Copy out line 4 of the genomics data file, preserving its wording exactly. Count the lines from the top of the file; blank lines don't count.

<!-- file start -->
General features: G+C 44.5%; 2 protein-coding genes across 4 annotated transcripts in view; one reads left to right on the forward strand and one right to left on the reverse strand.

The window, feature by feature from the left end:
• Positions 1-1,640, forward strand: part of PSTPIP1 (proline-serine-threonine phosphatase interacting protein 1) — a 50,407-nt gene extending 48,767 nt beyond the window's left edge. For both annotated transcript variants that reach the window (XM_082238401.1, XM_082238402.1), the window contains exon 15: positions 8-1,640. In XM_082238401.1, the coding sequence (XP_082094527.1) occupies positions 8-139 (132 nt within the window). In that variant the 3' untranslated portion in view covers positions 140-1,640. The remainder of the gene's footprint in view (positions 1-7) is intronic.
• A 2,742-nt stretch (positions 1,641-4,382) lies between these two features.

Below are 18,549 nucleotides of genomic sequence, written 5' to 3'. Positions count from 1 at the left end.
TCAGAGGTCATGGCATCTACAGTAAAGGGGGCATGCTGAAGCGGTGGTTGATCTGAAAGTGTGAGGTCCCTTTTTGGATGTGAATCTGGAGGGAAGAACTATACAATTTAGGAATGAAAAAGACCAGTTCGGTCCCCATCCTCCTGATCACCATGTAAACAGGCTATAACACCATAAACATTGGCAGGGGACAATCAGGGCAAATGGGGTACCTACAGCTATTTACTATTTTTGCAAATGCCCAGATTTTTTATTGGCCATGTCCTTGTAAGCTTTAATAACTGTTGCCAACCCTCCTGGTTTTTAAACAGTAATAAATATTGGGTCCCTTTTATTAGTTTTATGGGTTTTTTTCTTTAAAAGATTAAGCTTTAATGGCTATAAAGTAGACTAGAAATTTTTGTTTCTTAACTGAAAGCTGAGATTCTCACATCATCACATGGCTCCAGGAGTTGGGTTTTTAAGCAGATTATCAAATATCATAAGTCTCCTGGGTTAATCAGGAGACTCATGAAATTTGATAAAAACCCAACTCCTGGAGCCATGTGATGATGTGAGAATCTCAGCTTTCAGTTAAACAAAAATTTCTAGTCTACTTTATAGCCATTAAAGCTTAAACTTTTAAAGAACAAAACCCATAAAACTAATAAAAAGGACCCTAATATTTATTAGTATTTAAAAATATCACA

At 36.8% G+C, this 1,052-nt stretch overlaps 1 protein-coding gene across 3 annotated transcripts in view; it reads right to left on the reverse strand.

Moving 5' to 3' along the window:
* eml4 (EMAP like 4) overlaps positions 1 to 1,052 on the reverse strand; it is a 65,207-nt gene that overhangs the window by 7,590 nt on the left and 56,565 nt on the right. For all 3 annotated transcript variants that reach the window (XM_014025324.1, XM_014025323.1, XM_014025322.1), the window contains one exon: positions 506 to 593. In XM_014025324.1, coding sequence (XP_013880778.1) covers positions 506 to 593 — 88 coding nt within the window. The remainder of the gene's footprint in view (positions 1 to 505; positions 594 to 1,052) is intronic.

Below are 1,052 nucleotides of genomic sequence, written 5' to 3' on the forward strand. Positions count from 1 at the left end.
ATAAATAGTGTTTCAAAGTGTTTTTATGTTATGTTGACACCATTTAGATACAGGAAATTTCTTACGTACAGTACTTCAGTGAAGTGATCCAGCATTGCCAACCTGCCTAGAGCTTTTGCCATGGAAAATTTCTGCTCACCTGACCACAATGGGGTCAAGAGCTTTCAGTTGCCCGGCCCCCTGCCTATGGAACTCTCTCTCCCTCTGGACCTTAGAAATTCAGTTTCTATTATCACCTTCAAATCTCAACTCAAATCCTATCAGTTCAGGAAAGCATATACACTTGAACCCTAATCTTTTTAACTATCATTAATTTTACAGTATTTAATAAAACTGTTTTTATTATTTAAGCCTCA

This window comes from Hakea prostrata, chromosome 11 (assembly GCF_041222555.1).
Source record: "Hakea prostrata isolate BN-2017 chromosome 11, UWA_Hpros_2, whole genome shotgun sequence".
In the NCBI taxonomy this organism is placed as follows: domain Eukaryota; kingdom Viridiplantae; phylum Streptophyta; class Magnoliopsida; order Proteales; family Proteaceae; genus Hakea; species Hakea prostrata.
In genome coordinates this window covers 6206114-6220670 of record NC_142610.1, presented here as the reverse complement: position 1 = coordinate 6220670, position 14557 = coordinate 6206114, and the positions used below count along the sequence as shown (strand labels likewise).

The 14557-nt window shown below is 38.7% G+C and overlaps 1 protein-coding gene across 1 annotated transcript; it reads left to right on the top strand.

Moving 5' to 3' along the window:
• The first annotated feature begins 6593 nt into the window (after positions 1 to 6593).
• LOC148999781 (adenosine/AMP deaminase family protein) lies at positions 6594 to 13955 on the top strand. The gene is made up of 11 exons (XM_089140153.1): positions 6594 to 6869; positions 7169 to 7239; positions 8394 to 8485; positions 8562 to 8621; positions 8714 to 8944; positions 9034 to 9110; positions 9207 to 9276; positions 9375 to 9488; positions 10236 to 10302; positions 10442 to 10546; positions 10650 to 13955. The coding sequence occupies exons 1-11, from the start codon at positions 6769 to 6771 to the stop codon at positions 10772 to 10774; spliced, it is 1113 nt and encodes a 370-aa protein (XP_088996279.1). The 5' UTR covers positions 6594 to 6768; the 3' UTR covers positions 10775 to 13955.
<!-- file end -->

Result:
• A 2,742-nt stretch (positions 1,641-4,382) lies between these two features.